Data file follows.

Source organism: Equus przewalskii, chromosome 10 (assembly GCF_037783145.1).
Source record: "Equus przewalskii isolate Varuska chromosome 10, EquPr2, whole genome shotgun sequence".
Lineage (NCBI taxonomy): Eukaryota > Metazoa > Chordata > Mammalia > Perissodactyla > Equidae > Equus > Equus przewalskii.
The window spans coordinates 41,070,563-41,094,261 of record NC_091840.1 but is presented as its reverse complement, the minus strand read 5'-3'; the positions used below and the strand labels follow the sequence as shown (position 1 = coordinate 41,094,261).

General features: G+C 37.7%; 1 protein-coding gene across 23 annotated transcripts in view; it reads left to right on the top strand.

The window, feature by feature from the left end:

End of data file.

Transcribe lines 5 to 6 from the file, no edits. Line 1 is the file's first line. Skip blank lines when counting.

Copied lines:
General features: G+C 37.7%; 1 protein-coding gene across 23 annotated transcripts in view; it reads left to right on the top strand.

The window, feature by feature from the left end: